This rule is much shorter and to the point than some of the other rules.
Take a look at Michaelangelo’s David above. What is it? Does it have any meaning? Think about that as we go through this rule.
Peterson opens rule three with stories of his childhood, which we will briefly outline here. He grew up in Fairview, Alberta, where winter temperatures can be forty-below, and the daylight incredibly short. There wasn’t much to do, and the kids he grew up with didn’t want to do much.
Peterson had a friend that he calls Chris. Chris was a smart guy; he read a lot, was inventive, and was a natural engineer. He had a nice family, and his sisters were smart, too.
But something was off– something wasn’t right.
Chris was angry and resentful; he was without hope. Peterson says that Chris’s mannerisms manifested themselves in the form of a pickup that he drove.
It was dented on the inside and outside from wrecks.
“Chris’s truck was the exoskeleton of a nihilist” (Peterson, p. 69, 2018).
Peterson spent his adolescent years with Chris and his cousin Ed. He remembers drunken nights, which he does not look upon nostalgically; and he also remembers the general feeling of the time that the group bought into.
“Doing anything wasn’t cool” (Peterson, p. 71, 2018).
Peterson wanted to be elsewhere, and it wasn’t because a lack of money. He states that he made more money working a plywood mill in town than he would make for the next 20 years of his life. It was the conditions of the setting, the unchanging, negative air of the little town.
Peterson goes to college and finds a group of like-minded friends. He disconnected himself from his past, and he said it was freeing.
“I thought this was just a natural development. I thought that every person who moved would have– and want– the same phoenix-like experience. But that wasn’t always the case” (Peterson, p. 73, 2018).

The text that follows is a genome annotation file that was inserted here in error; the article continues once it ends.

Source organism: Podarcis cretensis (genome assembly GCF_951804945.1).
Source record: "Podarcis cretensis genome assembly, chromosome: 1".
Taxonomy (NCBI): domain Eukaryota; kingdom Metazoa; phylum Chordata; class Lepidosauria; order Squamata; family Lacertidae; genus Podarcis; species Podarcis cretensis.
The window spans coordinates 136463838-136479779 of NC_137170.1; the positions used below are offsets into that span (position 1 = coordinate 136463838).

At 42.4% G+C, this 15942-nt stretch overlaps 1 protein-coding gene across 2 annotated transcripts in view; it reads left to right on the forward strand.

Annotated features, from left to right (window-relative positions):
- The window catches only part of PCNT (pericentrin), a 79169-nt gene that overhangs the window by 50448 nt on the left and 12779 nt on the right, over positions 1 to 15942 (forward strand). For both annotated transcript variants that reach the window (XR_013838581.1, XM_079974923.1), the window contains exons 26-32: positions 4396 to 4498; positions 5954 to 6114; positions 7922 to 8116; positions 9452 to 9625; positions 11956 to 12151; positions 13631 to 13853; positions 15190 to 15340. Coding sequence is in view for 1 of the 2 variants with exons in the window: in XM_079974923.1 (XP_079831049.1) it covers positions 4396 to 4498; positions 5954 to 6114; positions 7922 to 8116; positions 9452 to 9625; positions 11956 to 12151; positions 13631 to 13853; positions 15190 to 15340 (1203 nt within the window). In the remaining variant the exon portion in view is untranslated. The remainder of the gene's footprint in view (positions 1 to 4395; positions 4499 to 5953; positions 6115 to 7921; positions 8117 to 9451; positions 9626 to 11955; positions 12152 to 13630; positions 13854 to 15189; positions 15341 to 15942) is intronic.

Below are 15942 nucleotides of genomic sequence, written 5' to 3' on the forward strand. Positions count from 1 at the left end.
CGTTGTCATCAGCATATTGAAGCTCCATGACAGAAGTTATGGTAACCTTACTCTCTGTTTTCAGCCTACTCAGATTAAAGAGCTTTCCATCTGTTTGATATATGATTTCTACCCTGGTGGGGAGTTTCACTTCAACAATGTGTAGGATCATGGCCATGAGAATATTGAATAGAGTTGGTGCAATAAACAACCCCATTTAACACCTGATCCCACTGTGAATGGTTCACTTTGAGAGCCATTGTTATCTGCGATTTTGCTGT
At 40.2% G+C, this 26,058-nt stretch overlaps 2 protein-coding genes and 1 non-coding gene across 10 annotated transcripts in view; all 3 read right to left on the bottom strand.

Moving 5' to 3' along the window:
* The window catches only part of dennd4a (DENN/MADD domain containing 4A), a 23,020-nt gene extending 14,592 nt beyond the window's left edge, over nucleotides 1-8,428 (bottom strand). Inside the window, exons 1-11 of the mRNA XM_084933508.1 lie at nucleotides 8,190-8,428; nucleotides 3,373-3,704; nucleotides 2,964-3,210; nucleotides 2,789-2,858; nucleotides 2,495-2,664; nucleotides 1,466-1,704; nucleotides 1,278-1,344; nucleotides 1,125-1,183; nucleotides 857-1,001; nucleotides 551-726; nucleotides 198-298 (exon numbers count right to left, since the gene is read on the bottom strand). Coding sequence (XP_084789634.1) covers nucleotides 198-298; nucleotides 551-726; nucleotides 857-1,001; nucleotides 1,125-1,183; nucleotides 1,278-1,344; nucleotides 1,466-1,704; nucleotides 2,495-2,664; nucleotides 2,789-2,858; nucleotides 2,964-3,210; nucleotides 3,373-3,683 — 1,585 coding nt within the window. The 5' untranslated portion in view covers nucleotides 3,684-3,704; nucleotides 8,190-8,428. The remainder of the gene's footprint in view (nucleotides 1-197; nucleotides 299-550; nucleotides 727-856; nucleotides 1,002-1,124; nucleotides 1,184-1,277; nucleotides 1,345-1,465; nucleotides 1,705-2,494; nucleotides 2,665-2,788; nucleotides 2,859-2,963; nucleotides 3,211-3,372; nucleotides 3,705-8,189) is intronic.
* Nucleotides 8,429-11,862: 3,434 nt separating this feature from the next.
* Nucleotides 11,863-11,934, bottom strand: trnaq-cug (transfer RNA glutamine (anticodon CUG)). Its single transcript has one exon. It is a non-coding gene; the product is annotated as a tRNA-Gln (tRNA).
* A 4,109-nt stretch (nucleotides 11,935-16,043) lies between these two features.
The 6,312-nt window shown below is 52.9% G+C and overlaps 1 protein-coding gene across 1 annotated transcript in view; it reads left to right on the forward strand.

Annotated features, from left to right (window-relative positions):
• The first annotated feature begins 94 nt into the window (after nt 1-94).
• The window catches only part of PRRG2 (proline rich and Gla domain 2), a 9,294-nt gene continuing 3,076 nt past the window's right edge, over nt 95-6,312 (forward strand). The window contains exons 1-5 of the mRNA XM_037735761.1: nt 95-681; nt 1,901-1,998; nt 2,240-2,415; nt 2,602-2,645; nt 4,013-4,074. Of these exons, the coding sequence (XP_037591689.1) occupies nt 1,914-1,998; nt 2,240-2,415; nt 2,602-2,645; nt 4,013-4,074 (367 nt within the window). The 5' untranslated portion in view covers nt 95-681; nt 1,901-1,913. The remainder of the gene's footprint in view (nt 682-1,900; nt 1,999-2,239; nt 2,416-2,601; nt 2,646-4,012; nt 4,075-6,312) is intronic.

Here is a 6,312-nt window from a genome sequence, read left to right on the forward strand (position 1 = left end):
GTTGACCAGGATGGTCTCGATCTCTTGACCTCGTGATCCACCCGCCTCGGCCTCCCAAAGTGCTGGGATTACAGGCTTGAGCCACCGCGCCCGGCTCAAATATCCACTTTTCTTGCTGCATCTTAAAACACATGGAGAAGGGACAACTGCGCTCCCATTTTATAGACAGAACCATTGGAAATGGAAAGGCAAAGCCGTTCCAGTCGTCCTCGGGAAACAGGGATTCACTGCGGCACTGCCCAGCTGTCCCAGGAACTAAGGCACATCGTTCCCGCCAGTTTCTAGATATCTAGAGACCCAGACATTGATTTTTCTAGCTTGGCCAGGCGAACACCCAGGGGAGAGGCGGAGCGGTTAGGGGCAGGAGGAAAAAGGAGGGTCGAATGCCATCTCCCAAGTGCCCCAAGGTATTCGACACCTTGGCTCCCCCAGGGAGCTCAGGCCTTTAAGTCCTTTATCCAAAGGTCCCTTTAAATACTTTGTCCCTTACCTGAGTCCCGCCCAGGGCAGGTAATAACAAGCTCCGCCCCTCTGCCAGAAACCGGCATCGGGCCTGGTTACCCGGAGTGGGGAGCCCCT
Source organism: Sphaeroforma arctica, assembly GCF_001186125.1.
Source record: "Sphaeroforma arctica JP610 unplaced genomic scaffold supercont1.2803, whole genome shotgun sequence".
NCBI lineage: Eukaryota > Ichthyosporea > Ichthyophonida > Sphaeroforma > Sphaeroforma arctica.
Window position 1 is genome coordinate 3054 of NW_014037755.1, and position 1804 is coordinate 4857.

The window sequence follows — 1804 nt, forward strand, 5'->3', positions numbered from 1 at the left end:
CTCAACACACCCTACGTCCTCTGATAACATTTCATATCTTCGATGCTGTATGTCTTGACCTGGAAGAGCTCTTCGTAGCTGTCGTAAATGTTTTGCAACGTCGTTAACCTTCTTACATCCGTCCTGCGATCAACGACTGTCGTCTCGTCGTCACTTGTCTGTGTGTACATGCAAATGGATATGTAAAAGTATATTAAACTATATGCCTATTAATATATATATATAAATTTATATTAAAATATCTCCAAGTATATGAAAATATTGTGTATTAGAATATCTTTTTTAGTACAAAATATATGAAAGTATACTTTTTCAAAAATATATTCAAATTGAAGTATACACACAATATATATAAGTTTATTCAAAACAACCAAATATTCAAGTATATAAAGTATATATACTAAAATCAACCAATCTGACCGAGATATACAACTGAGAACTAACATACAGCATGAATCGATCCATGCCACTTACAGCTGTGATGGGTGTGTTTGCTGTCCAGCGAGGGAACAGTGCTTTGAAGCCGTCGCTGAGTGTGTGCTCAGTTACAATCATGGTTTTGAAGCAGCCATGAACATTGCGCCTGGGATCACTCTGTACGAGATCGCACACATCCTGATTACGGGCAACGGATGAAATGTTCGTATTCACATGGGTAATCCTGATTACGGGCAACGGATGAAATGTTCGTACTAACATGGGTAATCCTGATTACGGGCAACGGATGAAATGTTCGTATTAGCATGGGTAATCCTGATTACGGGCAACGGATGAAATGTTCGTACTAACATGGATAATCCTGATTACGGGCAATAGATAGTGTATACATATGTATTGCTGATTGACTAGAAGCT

He recalls an egregious memory he had while in Edmonton finishing his undergraduate degree. He and his sister took an apartment in the city; it was nice and overlooked the the skyline.
Peterson’s companion from earlier– Ed, Chris’s cousin– had moved to the city, too. Peterson invited Ed over to catch up.
Ed brought his friend over. Peterson recalls seeing Ed and his friend in bad condition.
“Ed showed up, older, balder and stooped. He was a lot more not-doing-so-well young adult and a lot less youthful possibility” (Peterson, p. 74, 2018).
Ed had taken a job mowing lawns, which Peterson admits is a perfectly acceptable job for a someone who could not do better; however, it was a wretchedly low-end career for an intelligent person.
Peterson recalls seeing the tell-tale signs of a stoner with no control– red eyes and lifeless– in Ed and his buddy. Moreover, Peterson soon found out that Chris wasn’t doing well either.
What was it that made Ed and Chris unable (or unwilling) to change their circumstances?
Peterson asks questions to get the reader thinking. Was it inevitable? Was it because of their past traumas and their own limitations? People vary, but he makes an interesting point on the nature-nurture debate.